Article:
[17.0] The Bachelor: Bill Gates
It’s time to dump automagic.
Let’s talk about the bachelor, by which I mean Bill Gates.
Bill doesn’t have the notes app (he lacks an iPhone for obvious reasons), so his divorce announcement last week represented a nouveau screenshot genre—disruptive!
Since Gates is a well-known tech founder, centibillionaire, “prophet,” and “philanthropist,” it’s unsurprising that news of his and Melinda Gates’ separation sent shockwaves across certain pockets of cyberspace and the media. Most news outlets have by and large respected their requests for privacy; the media seems less concerned with what the divorce means for the couple than what it means for us. For decades, Bill & Melinda Gates have wielded their massive philanthropic enterprise to influence the public health landscape. Creating “healthy, productive lives” in their image and vision.
The couple has played a keystone role in a slew of public health and educational initiatives. Malaria eradication. Covid-19 vaccine development. U.S. public school policy. More likely than not, your life has been affected by the Gateses beyond your fleeting fling with MS Paint in middle school. As noted previously by yours truly, the Seattle metro area relies on Gates money for much of its pandemic testing and tracing infrastructure. I do think that’s a bad thing.
Philanthropy is an inherently antidemocratic scheme! Isn’t it terrifying that the status of a divorce—amicable? tumultuous? vindictive?—can make such a splash, potentially resulting in the total collapse of oligarch-dependent public health mechanisms?
As Anand Giridharadas explains in Winners Take All: The Elite Charade of Changing the World, philanthropy exists to whitewash and moralize extreme wealth accumulation and keep power in the hands of the (chosen) few; it permits the hyperwealthy to direct minute structural changes, providing a bulwark against higher taxes and more comprehensive policy reforms that would empty their beefy, beefy wallets.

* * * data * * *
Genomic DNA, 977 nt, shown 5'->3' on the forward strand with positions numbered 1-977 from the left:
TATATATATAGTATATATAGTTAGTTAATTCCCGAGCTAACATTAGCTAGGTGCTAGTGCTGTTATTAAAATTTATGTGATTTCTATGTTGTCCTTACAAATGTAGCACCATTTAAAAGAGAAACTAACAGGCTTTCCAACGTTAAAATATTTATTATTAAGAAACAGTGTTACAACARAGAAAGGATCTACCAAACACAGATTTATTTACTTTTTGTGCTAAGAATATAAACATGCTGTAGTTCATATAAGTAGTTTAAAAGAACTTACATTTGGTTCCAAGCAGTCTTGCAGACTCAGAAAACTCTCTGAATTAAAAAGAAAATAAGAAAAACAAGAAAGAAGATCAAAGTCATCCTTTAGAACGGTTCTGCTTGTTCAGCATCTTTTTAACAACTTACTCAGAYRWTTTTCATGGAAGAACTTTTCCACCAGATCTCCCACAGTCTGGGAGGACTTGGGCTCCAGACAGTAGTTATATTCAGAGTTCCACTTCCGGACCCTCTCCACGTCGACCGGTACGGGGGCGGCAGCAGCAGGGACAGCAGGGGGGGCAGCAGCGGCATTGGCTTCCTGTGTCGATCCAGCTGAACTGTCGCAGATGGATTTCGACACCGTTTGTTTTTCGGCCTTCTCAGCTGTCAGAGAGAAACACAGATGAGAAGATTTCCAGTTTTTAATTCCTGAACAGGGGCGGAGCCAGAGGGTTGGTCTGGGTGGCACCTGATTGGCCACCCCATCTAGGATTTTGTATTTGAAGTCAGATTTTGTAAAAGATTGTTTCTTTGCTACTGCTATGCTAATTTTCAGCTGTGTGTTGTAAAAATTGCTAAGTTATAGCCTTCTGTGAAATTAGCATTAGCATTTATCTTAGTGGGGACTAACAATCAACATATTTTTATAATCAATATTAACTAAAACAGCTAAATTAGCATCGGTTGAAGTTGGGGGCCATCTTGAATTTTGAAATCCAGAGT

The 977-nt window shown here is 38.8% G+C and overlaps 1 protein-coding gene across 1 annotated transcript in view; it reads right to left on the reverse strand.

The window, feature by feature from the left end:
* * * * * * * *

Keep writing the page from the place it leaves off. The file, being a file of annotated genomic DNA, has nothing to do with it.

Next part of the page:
Hence, most recently, how Bill Gates stepped in when Oxford University geared up to make its vaccine open source. Oxford thought the move would permit wide-scale, rapid distribution of its vaccine, bringing a quicker end to the pandemic. Writes the Kaiser Family Foundation’s news outlet, stoking some inter-foundation, peak-plutocrat conflict:
A few weeks later, Oxford—urged on by the Bill & Melinda Gates Foundation—reversed course. It signed an exclusive vaccine deal with AstraZeneca that gave the pharmaceutical giant sole rights and no guarantee of low prices—with the less-publicized potential for Oxford to eventually make millions from the deal and win plenty of prestige.
Beyond the first question—How could the Gateses hold so much power?—is another inquiry: Why would they do that?
Intellectual property is the bread and butter of the Gates empire. Bill’s ascendance took place during an era when it was common practice for software to be open source. Groups like the Homebrew Computer Club created the tech communities (and newsletters!) du jour, bringing technologists together to swap ideas and trade hardware. The Club is credited with inspiring Apple founders Steve Jobs and Steve Wozniak, and with launching the personal computer “revolution.” The group wasn’t a perfect institution (an oxymoron), but its ethos was defined by exchange and openness.